Next up in John's Pandemic Film Festival -- "Contagion" from 2011

This movie gets the whole pandemic vibe. A troubling and mostly realistic take on how scientists and the government deal with a mysterious and fast-spreading virus.

April 19, 2020
Watching a scary movie

Dawson Fisher

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I'm having my own little pandemic film festival while I'm stuck at home, mostly because I'm curious to find out if I can learn anything about what we're going through now from watching films that have dealt with the subject in the past.

Last week I watched Outbreak, from 1995. This week, I watched Contagion, from 2011.

Because it's not that old, Contagion seems a lot more realistic and contemporary than Outbreak, and therefore more plausible.

Matt Damon, Gwyneth Paltrow, Laurence Fishburne, Kate Winslet and Jude Law head up a strong star-studded cast. It's directed by Steven Soderbergh (Sex Lies & Videotape, Erin Brockovich, Good Night and Good Luck.) He's a serious director and this movie takes a serious, science-based approach to the idea of a virus on the loose.

The thing I think the movie really accomplishes is showing us how easily, quickly, and unnoticeably the mysterious virus spreads from person to person. Even the most casual news viewer these days knows why we need masks and social distancing. In the film, we notice the smallest moments -- a person reaching into a bowl of peanuts at an airport bar, a credit card changing hands, a person touching a doorknob or the pole on a subway car. I don't know if people in 2011 caught the threat those quick shots hinted at, but you sure will. You'll want to yell at the screen, "Jeez -- put some gloves on! Where's the hand sanitizer? Don't touch your face!"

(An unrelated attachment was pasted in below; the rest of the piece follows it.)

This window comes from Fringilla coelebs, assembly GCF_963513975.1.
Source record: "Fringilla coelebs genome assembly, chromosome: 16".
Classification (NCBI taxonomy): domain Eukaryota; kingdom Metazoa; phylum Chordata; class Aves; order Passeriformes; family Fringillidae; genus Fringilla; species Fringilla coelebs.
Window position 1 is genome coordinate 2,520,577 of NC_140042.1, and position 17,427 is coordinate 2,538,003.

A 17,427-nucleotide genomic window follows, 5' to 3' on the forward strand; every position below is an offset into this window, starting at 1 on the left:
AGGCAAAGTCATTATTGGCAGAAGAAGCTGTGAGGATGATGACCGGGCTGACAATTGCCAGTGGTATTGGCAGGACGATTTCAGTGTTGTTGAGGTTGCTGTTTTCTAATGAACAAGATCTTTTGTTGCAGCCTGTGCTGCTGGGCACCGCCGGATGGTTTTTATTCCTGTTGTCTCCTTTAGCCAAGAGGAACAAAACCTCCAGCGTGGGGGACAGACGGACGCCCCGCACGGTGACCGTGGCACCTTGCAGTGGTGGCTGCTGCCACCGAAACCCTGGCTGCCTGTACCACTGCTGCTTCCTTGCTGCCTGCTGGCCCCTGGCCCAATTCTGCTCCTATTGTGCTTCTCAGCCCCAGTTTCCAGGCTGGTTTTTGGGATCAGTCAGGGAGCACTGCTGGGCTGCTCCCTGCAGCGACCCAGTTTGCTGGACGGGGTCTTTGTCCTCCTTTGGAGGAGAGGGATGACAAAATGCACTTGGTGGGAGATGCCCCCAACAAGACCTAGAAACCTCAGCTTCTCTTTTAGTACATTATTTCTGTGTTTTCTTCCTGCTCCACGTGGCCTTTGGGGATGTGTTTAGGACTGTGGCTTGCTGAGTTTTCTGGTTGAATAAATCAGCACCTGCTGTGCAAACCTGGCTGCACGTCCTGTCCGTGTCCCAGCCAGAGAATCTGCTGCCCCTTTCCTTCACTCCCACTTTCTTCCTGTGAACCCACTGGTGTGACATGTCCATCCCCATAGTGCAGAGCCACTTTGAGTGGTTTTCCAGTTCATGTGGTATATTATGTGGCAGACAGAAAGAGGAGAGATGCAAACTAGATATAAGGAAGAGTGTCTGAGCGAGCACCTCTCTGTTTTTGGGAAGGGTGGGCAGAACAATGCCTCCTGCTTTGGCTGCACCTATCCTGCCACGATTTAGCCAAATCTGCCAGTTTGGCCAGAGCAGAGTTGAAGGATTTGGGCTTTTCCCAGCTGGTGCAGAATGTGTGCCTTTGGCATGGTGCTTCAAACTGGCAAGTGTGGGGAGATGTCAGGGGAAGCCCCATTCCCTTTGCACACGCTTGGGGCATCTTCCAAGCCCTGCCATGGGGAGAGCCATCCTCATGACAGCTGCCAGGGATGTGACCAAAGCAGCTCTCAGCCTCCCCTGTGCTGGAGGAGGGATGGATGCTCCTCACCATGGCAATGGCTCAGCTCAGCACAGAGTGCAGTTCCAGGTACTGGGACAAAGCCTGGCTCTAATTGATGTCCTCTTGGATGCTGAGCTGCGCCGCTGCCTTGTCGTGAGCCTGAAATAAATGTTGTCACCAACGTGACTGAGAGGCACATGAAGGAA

Here's a tiny spoiler: Early in the movie, a major character dies. That's when you say to yourself, "Oh jeez, I guess anything could happen now." Contagion captures that random, scary feeling of not knowing exactly what we're in for or how serious this outbreak really is.

I could live without the subplots about a blogger, a conspiracy between the government and the pharmaceutical industry, and an affair. They seem unnecessary as we watch scientists struggle earnestly and professionally to discover a cause, stop transmission and develop a vaccine.  And even though the mayhem, vandalism, and violence in the streets make our toilet paper hoarding seem first-world quaint, you do have to ask yourself, "Could it get that bad here?"

I can't say I loved Contagion; I don't think we're supposed to love it. I think we're supposed to take it seriously and ask ourselves what we'd do if we had to deal with something like this. And now we're doing just that, so that makes the movie pretty relevant right this minute.

The film stays with you the next day. And while you're thinking about it the morning after, you won't complain one bit about spending a full 20 seconds washing your hands with hot water and lots of soap.

Read more about Contagion.

And watch the trailer, which is sort of spoily, so maybe don't watch it:

 

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